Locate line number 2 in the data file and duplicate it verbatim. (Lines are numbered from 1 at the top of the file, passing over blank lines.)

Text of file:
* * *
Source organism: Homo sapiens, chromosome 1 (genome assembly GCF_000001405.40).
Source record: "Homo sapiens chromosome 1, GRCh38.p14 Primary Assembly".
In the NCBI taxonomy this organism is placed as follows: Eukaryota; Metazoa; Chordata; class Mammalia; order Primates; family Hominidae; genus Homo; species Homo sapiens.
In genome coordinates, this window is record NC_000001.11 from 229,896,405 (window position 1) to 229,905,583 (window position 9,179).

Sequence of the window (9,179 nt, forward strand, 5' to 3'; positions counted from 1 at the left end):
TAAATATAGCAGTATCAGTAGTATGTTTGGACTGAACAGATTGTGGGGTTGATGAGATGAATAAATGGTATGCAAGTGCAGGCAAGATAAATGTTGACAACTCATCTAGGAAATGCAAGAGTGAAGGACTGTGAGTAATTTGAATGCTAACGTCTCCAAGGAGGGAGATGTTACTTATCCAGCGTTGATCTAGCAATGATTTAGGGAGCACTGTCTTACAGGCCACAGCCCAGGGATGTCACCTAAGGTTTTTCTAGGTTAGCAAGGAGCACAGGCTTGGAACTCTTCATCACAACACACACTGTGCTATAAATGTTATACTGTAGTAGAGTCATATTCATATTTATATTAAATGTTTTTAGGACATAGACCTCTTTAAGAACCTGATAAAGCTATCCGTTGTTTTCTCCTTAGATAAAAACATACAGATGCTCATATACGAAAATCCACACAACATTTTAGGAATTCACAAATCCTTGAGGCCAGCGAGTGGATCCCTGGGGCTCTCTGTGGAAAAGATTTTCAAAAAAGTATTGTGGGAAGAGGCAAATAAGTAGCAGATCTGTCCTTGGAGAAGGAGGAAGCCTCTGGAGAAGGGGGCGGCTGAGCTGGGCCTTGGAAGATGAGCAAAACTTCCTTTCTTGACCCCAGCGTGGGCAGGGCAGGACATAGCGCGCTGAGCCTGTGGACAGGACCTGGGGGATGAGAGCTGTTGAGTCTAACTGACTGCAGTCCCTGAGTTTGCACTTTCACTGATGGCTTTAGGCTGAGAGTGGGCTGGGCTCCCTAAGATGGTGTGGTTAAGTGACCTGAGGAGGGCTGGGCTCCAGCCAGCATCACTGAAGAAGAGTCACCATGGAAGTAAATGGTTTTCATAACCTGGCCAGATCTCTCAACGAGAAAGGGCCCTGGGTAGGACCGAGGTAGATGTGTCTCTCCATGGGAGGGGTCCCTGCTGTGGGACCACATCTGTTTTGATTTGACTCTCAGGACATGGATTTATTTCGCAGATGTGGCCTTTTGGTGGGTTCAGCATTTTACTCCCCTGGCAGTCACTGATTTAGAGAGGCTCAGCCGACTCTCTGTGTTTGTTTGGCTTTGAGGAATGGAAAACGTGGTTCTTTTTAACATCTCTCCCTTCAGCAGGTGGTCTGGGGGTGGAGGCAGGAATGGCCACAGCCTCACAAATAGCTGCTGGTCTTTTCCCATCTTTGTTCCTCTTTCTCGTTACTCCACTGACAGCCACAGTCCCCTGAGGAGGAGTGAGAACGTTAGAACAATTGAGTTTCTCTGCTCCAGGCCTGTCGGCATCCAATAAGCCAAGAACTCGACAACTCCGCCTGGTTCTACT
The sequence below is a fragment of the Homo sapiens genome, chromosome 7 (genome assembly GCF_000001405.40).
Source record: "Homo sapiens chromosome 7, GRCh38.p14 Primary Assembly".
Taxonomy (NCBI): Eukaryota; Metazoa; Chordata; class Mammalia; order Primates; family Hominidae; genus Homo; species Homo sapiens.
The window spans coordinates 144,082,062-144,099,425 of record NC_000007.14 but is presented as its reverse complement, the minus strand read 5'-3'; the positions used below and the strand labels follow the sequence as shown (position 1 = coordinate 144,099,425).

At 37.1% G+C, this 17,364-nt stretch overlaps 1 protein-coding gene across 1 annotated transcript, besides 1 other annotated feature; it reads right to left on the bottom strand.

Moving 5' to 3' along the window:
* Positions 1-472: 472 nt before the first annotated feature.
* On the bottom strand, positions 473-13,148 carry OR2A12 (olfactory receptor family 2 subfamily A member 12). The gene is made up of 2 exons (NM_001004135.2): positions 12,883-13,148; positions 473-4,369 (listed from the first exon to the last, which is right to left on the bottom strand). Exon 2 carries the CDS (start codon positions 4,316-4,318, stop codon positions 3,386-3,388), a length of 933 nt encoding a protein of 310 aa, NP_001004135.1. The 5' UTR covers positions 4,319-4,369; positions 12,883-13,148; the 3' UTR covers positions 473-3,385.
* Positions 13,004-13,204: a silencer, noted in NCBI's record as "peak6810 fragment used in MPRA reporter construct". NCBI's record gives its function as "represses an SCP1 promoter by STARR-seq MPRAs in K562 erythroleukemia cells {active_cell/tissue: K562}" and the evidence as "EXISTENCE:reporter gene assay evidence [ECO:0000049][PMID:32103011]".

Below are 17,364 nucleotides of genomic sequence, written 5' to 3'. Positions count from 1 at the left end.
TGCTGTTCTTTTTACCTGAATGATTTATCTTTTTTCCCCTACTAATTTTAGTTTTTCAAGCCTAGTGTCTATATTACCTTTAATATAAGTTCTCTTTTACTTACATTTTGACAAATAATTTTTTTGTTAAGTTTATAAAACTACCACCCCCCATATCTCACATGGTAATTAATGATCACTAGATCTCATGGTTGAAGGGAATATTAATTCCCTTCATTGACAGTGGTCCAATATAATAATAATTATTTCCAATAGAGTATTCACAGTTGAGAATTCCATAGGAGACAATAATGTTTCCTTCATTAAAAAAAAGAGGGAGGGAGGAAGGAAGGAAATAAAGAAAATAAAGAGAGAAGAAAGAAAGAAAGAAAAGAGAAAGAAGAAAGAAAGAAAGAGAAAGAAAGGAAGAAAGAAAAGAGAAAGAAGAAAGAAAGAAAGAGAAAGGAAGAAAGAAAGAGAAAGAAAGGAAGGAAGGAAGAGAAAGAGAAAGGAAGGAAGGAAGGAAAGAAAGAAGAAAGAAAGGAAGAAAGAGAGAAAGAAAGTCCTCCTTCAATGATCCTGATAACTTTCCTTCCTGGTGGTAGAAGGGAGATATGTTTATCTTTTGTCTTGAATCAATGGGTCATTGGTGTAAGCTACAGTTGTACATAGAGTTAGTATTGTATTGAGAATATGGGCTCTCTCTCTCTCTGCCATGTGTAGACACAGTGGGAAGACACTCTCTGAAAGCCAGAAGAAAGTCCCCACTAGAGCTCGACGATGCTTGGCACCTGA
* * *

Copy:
Source record: "Homo sapiens chromosome 1, GRCh38.p14 Primary Assembly".